The Role of a Holistic Healer

Many years ago as a young, physically fit vegetarian, I faced cancer. I healed myself holistically, without medical treatment, a process that required much effort and focus over two years. This personal journey illuminated a great deal about the nature of healing and eventually led me to a new path — working as a healer.

When a person is out of balance physically, emotionally, mentally or spiritually, there are many paths that can be taken to wellness. These include using conventional medicine, altering one’s diet, exercising, adopting new thought patterns, integrating alternative medicine treatments such as acupuncture, chiropractic, hypnotherapy or various spiritual practices into one’s life. Some will choose to visit a person who is commonly referred to as a healer. Who goes to see a healer and what role can a healer play in a person’s life?

Years ago when I received inner guidance that I was a healer, I rejected the message because I mistakenly perceived it to be a fabrication of ego. I had been under the impression that healing power came from the practitioner and to be a good healer I would have to transcend the typical struggles of being human. In reality this isn’t the case because healing power doesn’t come from the practitioner, but from the divine. So a healer isn’t “one who heals,” but rather one who facilitates healing, utilizing energy and frequencies that are both inside and outside of the body.

Healing can be physical, emotional, mental and/or spiritual. It can mean eliminating an illness, becoming more energetic, letting go of emotional problems, releasing addictions, healing relationships, becoming more connected to one’s higher purpose, easing one’s passing or feeling more in touch with the divine. The ways that healing can manifest are quite varied, but there is one common thread: an improvement in quality of life.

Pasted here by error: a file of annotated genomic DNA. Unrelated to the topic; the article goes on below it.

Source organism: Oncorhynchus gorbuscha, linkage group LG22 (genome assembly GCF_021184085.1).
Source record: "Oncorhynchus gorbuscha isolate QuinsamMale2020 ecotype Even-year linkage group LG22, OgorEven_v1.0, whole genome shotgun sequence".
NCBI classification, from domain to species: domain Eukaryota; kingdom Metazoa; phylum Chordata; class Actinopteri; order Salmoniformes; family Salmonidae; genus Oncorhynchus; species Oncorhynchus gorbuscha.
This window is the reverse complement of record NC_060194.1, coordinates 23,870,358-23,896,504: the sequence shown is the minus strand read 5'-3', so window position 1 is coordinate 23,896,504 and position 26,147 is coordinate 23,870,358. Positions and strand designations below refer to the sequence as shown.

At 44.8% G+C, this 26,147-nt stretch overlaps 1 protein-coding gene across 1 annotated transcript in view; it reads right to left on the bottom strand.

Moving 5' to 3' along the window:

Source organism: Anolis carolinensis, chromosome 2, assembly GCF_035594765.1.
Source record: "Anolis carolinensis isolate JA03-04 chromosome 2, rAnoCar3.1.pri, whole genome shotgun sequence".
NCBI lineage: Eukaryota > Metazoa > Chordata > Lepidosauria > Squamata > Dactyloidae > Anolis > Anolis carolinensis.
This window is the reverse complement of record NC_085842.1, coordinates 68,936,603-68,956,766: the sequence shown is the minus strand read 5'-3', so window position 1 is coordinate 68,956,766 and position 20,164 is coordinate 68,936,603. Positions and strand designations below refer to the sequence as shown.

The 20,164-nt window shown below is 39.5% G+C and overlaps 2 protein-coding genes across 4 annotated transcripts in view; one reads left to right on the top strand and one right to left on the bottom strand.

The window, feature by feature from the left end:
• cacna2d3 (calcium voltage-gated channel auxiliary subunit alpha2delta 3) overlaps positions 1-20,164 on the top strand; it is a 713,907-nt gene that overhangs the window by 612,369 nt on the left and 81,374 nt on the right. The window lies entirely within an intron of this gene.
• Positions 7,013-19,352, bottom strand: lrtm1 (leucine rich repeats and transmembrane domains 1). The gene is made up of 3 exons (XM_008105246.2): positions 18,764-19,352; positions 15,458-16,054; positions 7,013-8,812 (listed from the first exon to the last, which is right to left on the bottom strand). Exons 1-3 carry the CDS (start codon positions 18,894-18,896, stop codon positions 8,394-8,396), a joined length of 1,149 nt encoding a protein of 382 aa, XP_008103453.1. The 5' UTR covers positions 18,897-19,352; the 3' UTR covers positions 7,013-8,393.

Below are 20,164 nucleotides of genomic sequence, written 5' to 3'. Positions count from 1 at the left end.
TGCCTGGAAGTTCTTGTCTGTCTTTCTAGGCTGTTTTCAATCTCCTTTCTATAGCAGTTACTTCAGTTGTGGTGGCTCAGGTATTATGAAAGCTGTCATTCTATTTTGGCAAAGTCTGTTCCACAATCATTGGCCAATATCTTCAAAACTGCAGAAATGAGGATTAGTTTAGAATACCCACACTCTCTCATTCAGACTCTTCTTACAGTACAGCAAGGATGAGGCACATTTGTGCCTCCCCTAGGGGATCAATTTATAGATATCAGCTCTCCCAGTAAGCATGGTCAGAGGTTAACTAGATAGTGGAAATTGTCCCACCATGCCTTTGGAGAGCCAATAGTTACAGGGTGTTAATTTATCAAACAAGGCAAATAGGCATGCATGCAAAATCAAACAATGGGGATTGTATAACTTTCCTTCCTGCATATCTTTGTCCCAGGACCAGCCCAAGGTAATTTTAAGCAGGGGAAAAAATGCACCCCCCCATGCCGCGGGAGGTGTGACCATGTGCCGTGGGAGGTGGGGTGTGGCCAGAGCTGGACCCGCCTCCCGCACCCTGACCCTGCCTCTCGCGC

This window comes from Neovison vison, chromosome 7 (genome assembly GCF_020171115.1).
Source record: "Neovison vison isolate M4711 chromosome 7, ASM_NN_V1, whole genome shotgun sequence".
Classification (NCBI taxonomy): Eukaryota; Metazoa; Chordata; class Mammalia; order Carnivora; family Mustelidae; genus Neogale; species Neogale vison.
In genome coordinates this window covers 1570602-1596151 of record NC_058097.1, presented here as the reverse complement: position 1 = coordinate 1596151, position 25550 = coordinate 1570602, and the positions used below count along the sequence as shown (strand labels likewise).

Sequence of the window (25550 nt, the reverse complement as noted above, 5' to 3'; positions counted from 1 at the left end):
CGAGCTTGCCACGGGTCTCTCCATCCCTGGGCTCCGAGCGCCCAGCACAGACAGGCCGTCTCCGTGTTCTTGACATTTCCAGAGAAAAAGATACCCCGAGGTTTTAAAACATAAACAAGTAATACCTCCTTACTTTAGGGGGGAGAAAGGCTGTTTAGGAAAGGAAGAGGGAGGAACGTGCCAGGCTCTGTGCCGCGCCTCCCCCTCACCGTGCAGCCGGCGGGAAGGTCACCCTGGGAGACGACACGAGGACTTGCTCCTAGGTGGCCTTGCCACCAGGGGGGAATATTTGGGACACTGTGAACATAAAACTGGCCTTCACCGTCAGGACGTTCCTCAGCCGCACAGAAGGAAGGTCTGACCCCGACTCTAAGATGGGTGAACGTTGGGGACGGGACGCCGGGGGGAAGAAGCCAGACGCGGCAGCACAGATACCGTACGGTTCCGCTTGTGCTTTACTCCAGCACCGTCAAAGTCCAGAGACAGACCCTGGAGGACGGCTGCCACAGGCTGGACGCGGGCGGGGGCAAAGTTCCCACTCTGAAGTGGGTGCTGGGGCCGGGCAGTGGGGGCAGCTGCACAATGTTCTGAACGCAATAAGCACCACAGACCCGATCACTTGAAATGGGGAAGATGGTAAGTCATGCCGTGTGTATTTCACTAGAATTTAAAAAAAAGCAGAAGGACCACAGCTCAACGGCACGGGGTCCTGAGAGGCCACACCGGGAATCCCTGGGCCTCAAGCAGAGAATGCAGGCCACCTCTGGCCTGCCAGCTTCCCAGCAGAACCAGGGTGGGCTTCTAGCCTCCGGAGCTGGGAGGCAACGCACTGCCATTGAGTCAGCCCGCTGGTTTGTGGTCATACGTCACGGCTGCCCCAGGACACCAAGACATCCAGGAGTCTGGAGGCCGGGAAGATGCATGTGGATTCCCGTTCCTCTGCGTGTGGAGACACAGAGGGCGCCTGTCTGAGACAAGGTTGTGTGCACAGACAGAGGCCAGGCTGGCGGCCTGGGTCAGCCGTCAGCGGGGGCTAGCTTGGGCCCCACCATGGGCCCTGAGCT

In its highest form, a healing session initiates a dialogue between a person’s higher self and universal wisdom, often with the person neither observing the discourse nor controlling the direction of the healing. Through this dialogue, the person’s higher self and the divine choose the appropriate healing for this particular situation and the person’s vibration shifts to attract that healing. I think it is unwise for a healer to try to direct or decide what the appropriate healing should be, because no matter how intuitive, the healer cannot understand all of the aspects of that person’s health challenge and life path.

Although there is no formal research supporting the benefits of letting go of attachment during healing, there is analogous research done using prayer that may support this approach. Research documented at SpindriftResearch.org has evaluated the effect of prayer on the health of plants. Researchers compared the health of plants divided into three groups: (1) a group that received no prayer, (2) a group that received prayer specifying the intent that the plants be taller with more leaves, and (3) a group that received prayer that was non-directed by asking that the universe choose whatever was best for the plants. The statistical evidence demonstrated that prayer was indeed effective at creating taller, bushier plants, but by far the healthiest group of plants was that group in which no intention was specified. In other words, when someone offered prayerful focus without intent, the plants tended to be healthier than when someone held a specific intent.

The most effective natural healing occurs when the healer lets go of intention and comes from a place of accepting whatever plan the universe may choose. When the healing is left to the divine, people can receive gifts that go far beyond intention and expectation.

Christine Upchurch is a Reconnective Healing instructor who empowers people to come into their healing mastery. To learn more about her visit cuhealing.com.